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Let $(X,\tau)$ be a topological space. The collection of all sequentially open subsets of $X$ (i.e. the complements of the sequentially closed subsets) is itself a topology $\tau_\text{seq}$, equal to $\tau$ if $X$ is a sequential space, and a strictly finer topology otherwise. (See the wikipedia article for details.)

Question: Is $(X,\tau_\text{seq})$ a sequential space?

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  • $\begingroup$ Isn't it immediate from the first characterization on the wiki page? $\tau_{seq}$ consists of all sequential open subsets of X. $\endgroup$ Jun 27 '20 at 21:53
  • $\begingroup$ It is not obvious. Working equivalently in terms of closed subsets, what needs to be shown is that a subset that is sequentially closed in $(X,\tau_\text{seq})$ is closed with respect to $\tau_\text{seq}$, i.e., is sequentially closed in $(X,\tau)$. $\endgroup$
    – PatrickR
    Jun 27 '20 at 21:59
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Suppose that $U$ is sequentially open with respect to $\tau_{\text{seq}}$, i.e., that every sequence converging in $\tau_{\text{seq}}$ to a point of $U$ is eventually in $U$. $\langle X,\tau_{\text{seq}}\rangle$ and $\langle X,\tau\rangle$ have the same convergent sequences, so $U$ is sequentially open with respect to $\tau$ and is therefore in $\tau_{\text{seq}}$. Thus, $\langle X,\tau_{\text{seq}}\rangle$ is sequential.

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  • $\begingroup$ Nice. Thank you. $\endgroup$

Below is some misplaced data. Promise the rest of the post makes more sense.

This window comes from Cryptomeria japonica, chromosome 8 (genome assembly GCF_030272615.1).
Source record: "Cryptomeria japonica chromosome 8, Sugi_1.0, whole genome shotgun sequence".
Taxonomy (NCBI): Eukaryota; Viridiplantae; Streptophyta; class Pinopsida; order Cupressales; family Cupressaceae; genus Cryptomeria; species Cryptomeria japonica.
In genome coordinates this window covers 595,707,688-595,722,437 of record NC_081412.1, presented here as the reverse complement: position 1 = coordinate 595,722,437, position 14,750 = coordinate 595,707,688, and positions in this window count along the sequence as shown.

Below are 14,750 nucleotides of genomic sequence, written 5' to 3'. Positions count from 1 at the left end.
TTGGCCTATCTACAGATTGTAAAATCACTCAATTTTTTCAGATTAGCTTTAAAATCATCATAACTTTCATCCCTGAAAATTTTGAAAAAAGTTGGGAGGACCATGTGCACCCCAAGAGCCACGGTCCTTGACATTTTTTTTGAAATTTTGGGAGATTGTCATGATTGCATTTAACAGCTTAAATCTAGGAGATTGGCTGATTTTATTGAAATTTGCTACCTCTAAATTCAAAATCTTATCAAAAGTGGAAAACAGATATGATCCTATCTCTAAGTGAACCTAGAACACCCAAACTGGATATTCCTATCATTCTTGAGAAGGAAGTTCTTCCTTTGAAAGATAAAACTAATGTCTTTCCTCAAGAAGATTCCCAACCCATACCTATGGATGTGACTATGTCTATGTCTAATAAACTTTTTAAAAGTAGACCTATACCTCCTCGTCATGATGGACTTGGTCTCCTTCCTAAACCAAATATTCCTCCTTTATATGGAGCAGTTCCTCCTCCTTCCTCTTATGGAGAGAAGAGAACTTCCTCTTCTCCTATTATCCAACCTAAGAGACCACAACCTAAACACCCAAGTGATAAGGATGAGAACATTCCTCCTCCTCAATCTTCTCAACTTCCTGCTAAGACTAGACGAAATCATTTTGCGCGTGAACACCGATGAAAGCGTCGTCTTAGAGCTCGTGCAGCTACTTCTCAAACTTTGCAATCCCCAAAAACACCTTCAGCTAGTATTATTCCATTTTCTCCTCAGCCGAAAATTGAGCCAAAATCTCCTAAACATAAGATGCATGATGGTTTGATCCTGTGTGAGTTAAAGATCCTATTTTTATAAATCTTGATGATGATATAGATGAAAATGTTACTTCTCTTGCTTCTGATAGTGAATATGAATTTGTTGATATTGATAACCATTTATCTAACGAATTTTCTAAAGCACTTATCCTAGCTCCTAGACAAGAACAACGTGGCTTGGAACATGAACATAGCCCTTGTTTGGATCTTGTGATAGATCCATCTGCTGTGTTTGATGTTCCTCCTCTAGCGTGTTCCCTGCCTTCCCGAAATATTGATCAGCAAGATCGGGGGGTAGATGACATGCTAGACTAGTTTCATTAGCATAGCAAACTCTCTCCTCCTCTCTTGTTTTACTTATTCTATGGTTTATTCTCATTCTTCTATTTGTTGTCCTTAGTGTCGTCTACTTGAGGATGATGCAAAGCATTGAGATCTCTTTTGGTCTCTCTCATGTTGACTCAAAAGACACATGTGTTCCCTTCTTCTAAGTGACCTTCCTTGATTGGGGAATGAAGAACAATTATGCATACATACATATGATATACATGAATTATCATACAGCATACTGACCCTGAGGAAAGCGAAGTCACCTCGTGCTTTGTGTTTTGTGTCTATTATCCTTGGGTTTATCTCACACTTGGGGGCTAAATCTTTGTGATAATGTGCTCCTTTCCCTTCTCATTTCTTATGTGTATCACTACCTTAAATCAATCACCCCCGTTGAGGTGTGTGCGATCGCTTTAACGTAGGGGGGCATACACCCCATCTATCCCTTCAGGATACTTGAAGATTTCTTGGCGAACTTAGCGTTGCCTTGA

– PatrickR
    Jun 27 '20 at 22:06
  • $\begingroup$ @PatrickR: You’re welcome. $\endgroup$ Jun 27 '20 at 22:07
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Preliminaries:

Define, for a sequence $(x_n)$ in $X$ the tail filter of the sequence by $$\textrm{tail}(x_n) = \{A \subseteq X\mid \exists m\in \Bbb N: \{x_n: n \ge m\} \subseteq A\}$$

The definition of convergence says in essence that $x_n \to x$ for any topology $\tau'$ on $X$ iff $$\{O \in \tau'\mid x \in O\} \subseteq \text{tail}(x_n)\tag{0}$$

It is standard that $\tau_{\text{seq}}$ is defined by all sets $O$ such that

$$\forall x \in O: \forall (x_n) \subseteq X: (x_n \to_\tau x) \to O \in \textrm{tail}(x_n)\tag{1}$$

which are called the sequentially open sets w.r.t. the topology $\tau$. The wikipedia page has a proof that this actually forms a topology on $X$ which clearly obeys $$\tau \subseteq \tau_{\text{seq}}$$ basically by the definition of convergence under $\tau$.


Proof

Now suppose that $O$ is sequentially open for $\tau_{\text{seq}}$. We have to show $O$ is actually in $\tau_{\text{seq}}$. So let $x \in O$ be arbitrary and $x_n \to_{\tau} x$.

Fact: $x_n \to x$ for $\tau_s$ as well: let $U$ be any open set in $\tau_{\text{seq}}$ containing $x$. Because $U \in \tau_{\text{seq}}$ and $x_n \to_\tau x$ by definition $U \in \textrm{tail}(x_n)$. But as $U \in \tau_{\text{seq}}$ was arbitrary containing $x$, indeed $x_n \to x$ for $\tau_{\text{seq}}$ ( we apply $(0)$ to $\tau_{\text{seq}}$) as required.

But as $O$ is sequentially open for $\tau_{\text{seq}}$, by definition again $O \in \textrm{tail}(x_n)$ and so $O$ (by $(1)$) is sequentially open for $\tau$, i.e. $O \in \tau_{\text{seq}}$.

Which shows that $(X, \tau_{\text{seq}})$ is a sequential space by definition.

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  • $\begingroup$ I realise this is essentially Brian's proof. But he does not show (the page he refers to also gives no proof, just a claim) why the topologies have the same convergent sequences and I do show all the necessary details. So I think this answer adds something. $\endgroup$ Jun 28 '20 at 21:53
  • $\begingroup$ Thank you. Using the tail filter of sequences is a good way to organize the argument. $\endgroup$
    – PatrickR
    Jun 28 '20 at 22:16
  • $\begingroup$ @PatrickR I hope it helps you. $\endgroup$ Jun 29 '20 at 4:35

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